Internalizing other people’s behaviors and actions


Internalizing Other People’s Behaviors and Actions

Susan, a twenty-four year old manager, gets along with her entire staff except for Bill. Bill is a mature, part-time employee who has worked in the store for about two years. Susan thinks that Bill doesn’t respect her because she’s a young manager. 

I pressed Susan for examples of how Bill disrespects her. Susan said, “He told me he shouldn’t have had to come in for a store meeting on his day off. He thinks because I’m a young manager he should get to decide if a meeting is mandatory or not.” 

I asked for other examples, and they were all basically the same. Susan was taking whatever Bill said or did, and internalized it as it being a comment about her youth. Bill didn’t say a thing about Susan being a young manager. His comments had nothing to do with Susan.

This isn’t just an issue with young managers. An owner I work with said an employee disrespected her by using her cellphone at work in violation of company policy. No, the employee chose to use the phone when she wasn’t allowed to. The owner is internalizing the rest.

Internalizing other people’s behaviors and actions gets in the way of a healthy relationship. It adds a layer of drama that isn’t there and definitely doesn’t need to be there. It also hurts the development of the employee, and can ultimately impact store performance.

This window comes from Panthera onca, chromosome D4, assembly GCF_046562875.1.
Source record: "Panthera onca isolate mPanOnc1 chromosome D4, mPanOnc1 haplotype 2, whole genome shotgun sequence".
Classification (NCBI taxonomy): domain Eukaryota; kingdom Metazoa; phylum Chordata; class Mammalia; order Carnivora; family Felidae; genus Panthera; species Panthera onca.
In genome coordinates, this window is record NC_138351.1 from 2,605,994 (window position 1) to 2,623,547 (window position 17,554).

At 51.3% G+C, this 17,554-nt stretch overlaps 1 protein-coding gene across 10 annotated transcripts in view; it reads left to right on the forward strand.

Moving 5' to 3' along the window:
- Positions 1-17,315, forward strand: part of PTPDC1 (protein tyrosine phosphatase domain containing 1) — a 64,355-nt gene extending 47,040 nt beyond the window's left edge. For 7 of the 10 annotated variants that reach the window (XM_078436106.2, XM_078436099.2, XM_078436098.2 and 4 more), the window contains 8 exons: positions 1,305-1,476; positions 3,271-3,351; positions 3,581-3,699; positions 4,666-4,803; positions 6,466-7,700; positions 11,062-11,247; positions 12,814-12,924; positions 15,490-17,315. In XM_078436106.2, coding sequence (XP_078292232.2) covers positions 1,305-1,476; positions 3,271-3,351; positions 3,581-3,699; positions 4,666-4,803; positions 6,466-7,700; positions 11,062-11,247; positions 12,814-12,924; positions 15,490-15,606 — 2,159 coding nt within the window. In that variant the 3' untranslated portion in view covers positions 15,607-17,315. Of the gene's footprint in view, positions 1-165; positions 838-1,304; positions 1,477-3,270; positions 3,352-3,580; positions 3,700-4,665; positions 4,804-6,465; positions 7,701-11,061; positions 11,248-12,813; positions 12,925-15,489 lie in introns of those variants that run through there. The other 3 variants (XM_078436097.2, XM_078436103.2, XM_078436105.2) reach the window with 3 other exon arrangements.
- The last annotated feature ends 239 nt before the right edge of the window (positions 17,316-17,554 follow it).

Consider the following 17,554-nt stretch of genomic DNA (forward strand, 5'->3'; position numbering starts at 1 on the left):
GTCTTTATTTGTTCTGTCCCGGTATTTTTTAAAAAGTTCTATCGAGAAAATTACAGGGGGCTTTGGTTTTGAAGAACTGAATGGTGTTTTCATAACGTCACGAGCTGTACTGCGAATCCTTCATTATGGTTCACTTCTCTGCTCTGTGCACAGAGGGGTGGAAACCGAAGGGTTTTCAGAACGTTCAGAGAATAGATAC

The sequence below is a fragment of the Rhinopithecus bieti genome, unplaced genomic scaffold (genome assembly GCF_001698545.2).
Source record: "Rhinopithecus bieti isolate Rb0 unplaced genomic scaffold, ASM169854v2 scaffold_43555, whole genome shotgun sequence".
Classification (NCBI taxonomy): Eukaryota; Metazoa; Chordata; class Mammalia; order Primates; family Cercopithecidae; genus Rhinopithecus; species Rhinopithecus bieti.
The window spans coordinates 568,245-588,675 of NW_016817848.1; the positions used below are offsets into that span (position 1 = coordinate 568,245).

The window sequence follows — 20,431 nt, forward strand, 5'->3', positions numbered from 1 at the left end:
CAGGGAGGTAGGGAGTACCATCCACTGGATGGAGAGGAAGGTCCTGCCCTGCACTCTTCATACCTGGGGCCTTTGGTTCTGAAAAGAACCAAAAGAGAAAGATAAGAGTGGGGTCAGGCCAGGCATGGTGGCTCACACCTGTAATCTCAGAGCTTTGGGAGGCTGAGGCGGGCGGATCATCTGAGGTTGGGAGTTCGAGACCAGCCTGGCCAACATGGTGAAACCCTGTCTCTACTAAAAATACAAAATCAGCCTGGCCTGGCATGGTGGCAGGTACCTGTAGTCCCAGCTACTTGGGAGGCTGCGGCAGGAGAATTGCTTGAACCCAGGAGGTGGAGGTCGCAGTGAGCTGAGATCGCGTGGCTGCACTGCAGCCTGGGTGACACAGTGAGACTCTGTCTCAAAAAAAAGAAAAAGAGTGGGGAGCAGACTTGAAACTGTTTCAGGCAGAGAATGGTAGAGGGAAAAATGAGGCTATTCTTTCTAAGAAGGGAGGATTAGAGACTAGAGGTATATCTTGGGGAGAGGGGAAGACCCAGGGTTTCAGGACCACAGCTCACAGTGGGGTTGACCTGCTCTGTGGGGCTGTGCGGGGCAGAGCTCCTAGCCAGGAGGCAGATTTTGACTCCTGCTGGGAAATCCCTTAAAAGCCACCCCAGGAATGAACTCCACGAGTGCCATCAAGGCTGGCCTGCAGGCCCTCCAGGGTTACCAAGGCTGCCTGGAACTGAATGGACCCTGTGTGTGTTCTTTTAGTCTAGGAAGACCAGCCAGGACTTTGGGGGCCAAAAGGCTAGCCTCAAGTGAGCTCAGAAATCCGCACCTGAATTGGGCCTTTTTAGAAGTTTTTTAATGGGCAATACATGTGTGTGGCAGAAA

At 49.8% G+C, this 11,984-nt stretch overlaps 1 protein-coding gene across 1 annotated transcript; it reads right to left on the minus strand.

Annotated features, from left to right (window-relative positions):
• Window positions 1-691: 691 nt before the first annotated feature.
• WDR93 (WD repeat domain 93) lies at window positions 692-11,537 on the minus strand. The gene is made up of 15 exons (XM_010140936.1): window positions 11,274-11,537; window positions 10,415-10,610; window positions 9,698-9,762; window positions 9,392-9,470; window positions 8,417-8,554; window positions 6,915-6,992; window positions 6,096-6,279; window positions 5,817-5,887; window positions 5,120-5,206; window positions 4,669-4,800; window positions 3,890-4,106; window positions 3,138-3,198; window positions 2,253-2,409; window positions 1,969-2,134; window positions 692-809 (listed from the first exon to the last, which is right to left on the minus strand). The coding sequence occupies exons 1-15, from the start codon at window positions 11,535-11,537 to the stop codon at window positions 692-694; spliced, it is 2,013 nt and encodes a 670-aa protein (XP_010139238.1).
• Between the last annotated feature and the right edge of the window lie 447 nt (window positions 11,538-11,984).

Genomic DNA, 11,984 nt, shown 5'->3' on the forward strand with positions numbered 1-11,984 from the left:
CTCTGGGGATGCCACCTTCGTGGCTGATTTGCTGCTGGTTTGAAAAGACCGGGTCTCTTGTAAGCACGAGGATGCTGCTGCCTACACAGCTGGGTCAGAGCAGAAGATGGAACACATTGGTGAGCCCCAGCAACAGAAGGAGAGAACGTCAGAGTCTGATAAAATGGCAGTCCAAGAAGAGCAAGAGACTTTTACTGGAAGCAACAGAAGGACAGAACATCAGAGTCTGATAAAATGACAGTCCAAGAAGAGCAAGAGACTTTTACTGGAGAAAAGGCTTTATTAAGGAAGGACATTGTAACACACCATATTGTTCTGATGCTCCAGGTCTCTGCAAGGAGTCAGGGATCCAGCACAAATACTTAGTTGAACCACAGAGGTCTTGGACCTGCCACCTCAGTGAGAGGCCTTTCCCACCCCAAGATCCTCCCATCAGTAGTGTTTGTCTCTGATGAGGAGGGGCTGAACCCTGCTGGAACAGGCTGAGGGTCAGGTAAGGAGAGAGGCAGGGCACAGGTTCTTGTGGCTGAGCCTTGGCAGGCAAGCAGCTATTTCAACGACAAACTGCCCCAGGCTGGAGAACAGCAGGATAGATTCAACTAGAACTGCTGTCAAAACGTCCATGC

How do you stop internalizing someone else’s behaviors and action? Easy. Just take employee and customer comments at face value. Focus on what the person said or did, not what you’re adding to it.

If someone says they don’t like your display, then they don’t like your display. They didn’t say a thing about you personally.

If someone didn’t do what you asked, you need to remind and/or coach the person, but don’t start a whole internal dialogue about him not caring, etc. It’s just getting in the way of you being an effective leader, and the employee being successful.

So let me ask, how often do you internalize other people's behaviors and actions? Remember, the key is to focus on what the other person did or didn’t do, say or didn't say, and leave the rest of the comments in your head behind and out of the way.

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